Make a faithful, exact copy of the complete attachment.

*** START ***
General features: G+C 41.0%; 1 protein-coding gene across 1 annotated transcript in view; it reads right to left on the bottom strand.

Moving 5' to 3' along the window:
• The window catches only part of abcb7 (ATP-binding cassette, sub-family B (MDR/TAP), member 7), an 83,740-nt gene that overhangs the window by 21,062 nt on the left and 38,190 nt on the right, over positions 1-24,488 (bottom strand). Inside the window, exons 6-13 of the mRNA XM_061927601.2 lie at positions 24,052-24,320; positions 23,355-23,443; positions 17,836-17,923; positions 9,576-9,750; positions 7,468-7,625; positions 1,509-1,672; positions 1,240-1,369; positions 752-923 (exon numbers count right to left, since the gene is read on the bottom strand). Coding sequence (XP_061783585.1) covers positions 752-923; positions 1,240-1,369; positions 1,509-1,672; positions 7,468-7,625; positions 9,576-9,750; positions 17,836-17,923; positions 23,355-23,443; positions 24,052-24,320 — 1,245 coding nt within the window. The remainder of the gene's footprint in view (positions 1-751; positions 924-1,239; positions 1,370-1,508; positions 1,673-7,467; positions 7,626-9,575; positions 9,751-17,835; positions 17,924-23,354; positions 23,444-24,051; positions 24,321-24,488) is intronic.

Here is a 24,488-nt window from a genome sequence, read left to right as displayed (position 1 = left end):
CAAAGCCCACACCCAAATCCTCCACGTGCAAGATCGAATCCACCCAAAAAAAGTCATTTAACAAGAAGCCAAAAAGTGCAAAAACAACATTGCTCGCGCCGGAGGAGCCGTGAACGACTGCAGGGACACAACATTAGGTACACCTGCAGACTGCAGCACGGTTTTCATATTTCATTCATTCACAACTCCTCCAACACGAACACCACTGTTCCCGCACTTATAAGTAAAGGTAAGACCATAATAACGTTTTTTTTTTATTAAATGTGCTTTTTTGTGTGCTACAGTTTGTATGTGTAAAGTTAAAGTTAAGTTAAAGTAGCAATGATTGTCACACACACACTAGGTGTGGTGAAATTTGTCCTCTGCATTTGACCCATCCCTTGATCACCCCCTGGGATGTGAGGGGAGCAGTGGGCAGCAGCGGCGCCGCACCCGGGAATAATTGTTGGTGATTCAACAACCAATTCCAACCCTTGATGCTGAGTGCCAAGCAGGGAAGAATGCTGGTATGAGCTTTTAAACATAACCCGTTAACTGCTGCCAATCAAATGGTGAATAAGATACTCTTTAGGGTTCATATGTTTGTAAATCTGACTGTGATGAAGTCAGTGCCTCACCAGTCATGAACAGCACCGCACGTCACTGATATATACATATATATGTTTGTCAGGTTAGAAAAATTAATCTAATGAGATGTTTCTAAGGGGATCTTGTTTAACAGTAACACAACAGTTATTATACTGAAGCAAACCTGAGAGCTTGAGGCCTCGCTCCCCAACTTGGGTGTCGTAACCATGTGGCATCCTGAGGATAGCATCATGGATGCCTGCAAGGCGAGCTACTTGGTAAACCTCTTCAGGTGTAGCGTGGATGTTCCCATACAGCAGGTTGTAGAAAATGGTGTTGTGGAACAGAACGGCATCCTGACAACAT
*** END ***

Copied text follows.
General features: G+C 41.0%; 1 protein-coding gene across 1 annotated transcript in view; it reads right to left on the bottom strand.

Moving 5' to 3' along the window:
• The window catches only part of abcb7 (ATP-binding cassette, sub-family B (MDR/TAP), member 7), an 83,740-nt gene that overhangs the window by 21,062 nt on the left and 38,190 nt on the right, over positions 1-24,488 (bottom strand). Inside the window, exons 6-13 of the mRNA XM_061927601.2 lie at positions 24,052-24,320; positions 23,355-23,443; positions 17,836-17,923; positions 9,576-9,750; positions 7,468-7,625; positions 1,509-1,672; positions 1,240-1,369; positions 752-923 (exon numbers count right to left, since the gene is read on the bottom strand). Coding sequence (XP_061783585.1) covers positions 752-923; positions 1,240-1,369; positions 1,509-1,672; positions 7,468-7,625; positions 9,576-9,750; positions 17,836-17,923; positions 23,355-23,443; positions 24,052-24,320 — 1,245 coding nt within the window. The remainder of the gene's footprint in view (positions 1-751; positions 924-1,239; positions 1,370-1,508; positions 1,673-7,467; positions 7,626-9,575; positions 9,751-17,835; positions 17,924-23,354; positions 23,444-24,051; positions 24,321-24,488) is intronic.

Here is a 24,488-nt window from a genome sequence, read left to right as displayed (position 1 = left end):
CAAAGCCCACACCCAAATCCTCCACGTGCAAGATCGAATCCACCCAAAAAAAGTCATTTAACAAGAAGCCAAAAAGTGCAAAAACAACATTGCTCGCGCCGGAGGAGCCGTGAACGACTGCAGGGACACAACATTAGGTACACCTGCAGACTGCAGCACGGTTTTCATATTTCATTCATTCACAACTCCTCCAACACGAACACCACTGTTCCCGCACTTATAAGTAAAGGTAAGACCATAATAACGTTTTTTTTTTATTAAATGTGCTTTTTTGTGTGCTACAGTTTGTATGTGTAAAGTTAAAGTTAAGTTAAAGTAGCAATGATTGTCACACACACACTAGGTGTGGTGAAATTTGTCCTCTGCATTTGACCCATCCCTTGATCACCCCCTGGGATGTGAGGGGAGCAGTGGGCAGCAGCGGCGCCGCACCCGGGAATAATTGTTGGTGATTCAACAACCAATTCCAACCCTTGATGCTGAGTGCCAAGCAGGGAAGAATGCTGGTATGAGCTTTTAAACATAACCCGTTAACTGCTGCCAATCAAATGGTGAATAAGATACTCTTTAGGGTTCATATGTTTGTAAATCTGACTGTGATGAAGTCAGTGCCTCACCAGTCATGAACAGCACCGCACGTCACTGATATATACATATATATGTTTGTCAGGTTAGAAAAATTAATCTAATGAGATGTTTCTAAGGGGATCTTGTTTAACAGTAACACAACAGTTATTATACTGAAGCAAACCTGAGAGCTTGAGGCCTCGCTCCCCAACTTGGGTGTCGTAACCATGTGGCATCCTGAGGATAGCATCATGGATGCCTGCAAGGCGAGCTACTTGGTAAACCTCTTCAGGTGTAGCGTGGATGTTCCCATACAGCAGGTTGTAGAAAATGGTGTTGTGGAACAGAACGGCATCCTGACAACAT